palanzo wrote: ↑
Wed Jan 15, 2020 2:13 pm
My reading of the Estrada paper is that when he models the bucket approach he uses two buckets. Bucket one is bills and bucket 2 is stocks. Of course this underperforms static allocations.
What he does not do is model bucket one as cash equivalents and bucket two as 60/40 as we are discussing above. Perhaps I have misread his paper but as I mentioned in a previous post on Estrada I don't agree with his approach and assumptions.
The devils are definitely in the details.
Here's the hole I find in Sharpe's concept -- without knowing the relative size of the risky portfolio vs riskless, you don't know if the risky portfolio will generate enough returns to refresh the riskless side.
And by defining 'risky' as stocks + bonds, you're putting a drag on the risk portfolio.
1,000,000 to allocate.
1. 50% in riskless = $500k in TIPS
2. 50% in risky = $500k in 60/40
Weighted, that gives me:
TIPS = 50% of port
Risky Bonds = 20% of port
Stocks = 30% of port
Total: 30% stocks / 70% bonds
You can call it whatever you want, do mental accounting to call one side 'riskless' and the other side 'risky', but that's what you have.
Whether a 30/70 portfolio has good enough returns to support your retirement needs will vary immensely, but...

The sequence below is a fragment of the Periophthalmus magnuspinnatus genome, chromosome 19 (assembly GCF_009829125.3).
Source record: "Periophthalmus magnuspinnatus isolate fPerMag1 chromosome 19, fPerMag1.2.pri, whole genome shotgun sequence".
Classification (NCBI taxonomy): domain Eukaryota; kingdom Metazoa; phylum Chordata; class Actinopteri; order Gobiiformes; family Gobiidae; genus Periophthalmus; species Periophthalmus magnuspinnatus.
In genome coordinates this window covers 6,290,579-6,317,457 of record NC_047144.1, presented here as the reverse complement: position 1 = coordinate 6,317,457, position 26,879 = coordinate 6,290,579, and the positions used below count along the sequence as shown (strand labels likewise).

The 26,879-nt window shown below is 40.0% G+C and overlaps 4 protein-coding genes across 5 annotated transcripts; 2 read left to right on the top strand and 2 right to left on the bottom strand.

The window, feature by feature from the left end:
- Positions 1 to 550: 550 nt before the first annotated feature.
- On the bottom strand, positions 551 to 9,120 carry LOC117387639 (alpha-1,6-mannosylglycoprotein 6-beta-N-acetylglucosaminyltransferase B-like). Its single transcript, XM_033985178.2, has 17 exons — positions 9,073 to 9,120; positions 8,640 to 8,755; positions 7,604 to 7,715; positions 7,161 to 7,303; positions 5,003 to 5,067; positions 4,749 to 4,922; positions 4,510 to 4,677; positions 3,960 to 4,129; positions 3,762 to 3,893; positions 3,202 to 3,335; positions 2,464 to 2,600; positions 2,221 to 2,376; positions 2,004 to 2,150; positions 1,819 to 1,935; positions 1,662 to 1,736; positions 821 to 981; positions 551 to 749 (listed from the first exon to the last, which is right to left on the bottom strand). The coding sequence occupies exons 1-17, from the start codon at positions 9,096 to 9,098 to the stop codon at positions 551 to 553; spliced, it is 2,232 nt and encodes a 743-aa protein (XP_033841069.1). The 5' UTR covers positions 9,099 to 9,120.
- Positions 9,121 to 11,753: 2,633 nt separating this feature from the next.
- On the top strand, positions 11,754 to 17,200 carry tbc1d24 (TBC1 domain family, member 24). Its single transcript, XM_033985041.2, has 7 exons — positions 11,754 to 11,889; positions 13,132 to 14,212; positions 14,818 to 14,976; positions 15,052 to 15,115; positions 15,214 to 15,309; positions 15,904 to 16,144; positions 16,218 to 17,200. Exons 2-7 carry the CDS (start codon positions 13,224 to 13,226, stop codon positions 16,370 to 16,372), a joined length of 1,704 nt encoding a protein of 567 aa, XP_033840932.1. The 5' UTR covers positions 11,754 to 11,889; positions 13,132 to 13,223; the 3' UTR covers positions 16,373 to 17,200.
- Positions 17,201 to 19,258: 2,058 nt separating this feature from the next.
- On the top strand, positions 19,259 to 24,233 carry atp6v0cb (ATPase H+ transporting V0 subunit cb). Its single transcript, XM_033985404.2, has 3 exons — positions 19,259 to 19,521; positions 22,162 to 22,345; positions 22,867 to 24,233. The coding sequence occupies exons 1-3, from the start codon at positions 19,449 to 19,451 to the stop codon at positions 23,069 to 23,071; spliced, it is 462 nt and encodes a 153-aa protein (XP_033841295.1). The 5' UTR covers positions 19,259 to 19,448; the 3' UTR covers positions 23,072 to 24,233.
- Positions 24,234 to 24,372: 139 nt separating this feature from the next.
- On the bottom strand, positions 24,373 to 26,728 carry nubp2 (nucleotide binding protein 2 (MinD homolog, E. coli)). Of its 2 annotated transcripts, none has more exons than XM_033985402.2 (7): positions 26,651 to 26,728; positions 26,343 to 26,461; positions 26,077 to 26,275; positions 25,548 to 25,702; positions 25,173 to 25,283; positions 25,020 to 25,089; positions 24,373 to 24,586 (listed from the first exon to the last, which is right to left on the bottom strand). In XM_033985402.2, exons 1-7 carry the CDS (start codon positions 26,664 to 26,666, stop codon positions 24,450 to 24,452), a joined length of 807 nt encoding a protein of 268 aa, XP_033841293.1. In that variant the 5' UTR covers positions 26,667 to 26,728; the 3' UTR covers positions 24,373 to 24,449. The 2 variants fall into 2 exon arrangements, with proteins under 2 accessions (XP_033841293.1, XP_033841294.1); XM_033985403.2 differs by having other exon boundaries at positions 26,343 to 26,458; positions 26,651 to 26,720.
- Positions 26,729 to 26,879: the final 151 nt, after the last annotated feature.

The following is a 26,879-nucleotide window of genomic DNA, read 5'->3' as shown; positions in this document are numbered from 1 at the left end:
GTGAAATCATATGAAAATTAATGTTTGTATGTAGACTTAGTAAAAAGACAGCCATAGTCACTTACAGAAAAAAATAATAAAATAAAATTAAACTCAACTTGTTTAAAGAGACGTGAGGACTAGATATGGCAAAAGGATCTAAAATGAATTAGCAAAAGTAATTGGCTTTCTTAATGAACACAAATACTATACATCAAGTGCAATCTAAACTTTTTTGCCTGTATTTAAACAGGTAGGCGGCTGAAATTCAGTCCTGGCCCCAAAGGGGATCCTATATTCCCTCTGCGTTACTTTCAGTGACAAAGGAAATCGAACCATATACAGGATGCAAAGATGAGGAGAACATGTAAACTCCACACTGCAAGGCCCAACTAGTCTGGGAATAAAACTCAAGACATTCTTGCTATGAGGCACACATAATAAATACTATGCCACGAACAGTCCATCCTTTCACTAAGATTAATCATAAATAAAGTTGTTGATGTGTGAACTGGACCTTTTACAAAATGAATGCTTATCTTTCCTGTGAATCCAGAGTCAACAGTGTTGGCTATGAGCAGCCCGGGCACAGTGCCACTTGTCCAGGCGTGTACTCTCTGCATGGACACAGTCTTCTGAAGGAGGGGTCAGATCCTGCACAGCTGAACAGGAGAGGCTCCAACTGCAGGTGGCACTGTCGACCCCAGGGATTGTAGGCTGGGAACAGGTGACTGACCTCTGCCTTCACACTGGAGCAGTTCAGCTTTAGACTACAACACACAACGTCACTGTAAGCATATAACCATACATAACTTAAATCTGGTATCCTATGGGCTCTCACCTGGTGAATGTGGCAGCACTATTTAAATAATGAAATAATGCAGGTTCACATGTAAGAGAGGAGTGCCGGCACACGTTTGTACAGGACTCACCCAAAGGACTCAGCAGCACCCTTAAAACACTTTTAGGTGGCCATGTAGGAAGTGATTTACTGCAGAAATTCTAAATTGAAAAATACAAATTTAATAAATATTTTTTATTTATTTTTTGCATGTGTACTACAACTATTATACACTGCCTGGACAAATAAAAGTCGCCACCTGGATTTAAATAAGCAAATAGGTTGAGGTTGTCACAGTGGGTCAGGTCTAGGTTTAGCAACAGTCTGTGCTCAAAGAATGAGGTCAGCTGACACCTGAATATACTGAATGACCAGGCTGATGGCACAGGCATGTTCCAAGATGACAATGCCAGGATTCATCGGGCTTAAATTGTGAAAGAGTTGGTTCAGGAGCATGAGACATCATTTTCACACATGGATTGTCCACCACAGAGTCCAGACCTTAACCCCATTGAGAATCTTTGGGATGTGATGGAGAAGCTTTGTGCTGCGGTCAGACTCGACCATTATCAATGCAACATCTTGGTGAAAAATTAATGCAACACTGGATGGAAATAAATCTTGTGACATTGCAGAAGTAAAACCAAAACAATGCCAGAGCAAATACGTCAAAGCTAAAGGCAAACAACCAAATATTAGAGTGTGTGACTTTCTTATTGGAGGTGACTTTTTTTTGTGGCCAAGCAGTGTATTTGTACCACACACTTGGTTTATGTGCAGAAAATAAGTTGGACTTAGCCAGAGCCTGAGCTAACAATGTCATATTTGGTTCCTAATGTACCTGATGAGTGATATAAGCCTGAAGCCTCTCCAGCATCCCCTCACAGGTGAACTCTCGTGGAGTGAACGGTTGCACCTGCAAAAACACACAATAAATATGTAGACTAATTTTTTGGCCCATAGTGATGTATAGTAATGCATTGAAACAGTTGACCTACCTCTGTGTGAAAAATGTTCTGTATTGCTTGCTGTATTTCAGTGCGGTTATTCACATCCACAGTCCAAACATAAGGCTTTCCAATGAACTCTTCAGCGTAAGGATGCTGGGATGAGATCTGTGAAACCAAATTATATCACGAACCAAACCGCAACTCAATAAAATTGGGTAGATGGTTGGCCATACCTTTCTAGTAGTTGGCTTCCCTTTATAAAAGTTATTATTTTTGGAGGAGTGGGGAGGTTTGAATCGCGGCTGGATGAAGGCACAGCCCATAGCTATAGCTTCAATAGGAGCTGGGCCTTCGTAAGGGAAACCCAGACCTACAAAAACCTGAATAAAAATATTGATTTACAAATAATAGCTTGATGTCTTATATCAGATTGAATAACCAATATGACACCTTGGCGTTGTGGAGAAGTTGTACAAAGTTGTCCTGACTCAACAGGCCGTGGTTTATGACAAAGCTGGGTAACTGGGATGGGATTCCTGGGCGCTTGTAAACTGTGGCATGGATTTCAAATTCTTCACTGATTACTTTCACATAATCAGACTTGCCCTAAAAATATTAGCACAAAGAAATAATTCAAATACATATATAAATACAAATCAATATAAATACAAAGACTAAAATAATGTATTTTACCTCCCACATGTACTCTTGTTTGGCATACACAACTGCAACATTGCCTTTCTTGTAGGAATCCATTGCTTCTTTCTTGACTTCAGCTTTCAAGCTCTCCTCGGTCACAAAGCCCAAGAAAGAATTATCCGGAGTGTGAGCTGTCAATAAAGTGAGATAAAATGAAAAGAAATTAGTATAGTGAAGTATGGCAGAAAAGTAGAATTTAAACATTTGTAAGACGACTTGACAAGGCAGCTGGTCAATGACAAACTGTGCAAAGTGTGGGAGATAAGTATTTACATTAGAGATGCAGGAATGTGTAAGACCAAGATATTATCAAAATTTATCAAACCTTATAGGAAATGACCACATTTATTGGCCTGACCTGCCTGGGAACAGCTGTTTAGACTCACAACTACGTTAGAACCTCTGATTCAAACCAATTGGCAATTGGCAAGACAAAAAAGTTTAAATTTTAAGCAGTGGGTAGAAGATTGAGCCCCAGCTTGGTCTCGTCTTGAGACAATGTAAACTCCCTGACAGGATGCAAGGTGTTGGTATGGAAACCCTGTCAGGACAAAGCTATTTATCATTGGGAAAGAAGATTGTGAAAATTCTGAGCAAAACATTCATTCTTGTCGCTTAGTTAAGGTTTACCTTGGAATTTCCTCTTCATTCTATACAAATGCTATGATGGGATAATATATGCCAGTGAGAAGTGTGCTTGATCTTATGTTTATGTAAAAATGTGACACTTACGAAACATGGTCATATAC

1. Calling it what it truly is (30/70) is going to make planning a lot easier when it comes using retirement planning calculators
2. Figuring out withdrawal patterns is a lot easier if you do it in aggregate for the whole port, per the usual methods. And if you're going to use something like variable withdrawals on the whole port, why bother with the mental risky vs riskless accounting?
3. True risk management is a lot more accurate if you view it aggregate. Using the above allocations:
6.49%: Global Bonds (USD Hedged)
27.04%: US Stock Market
35.16%: Global ex-US Stock Market
https://www.portfoliovisualizer.com/bac ... tion4_1=15
That reality is obscured by the 'risky' vs 'riskless' mental accounting.
4. If the argument in favor of holding the global market weights in everything is that it avoids having to choose how to tilt, the question of what % of total assets should be allocated to TIPS removes that. Doing so *does* require an active decision, a tilt, and thus undermines the whole premise to begin with.
In the above example, a 30/70 port is *not* the global market weight port, no matter how much you might take comfort in pretending that part of it is.
70% Global Market Weight Equities | 15% Long Treasuries 15% short TIPS & cash || RSU + ESPP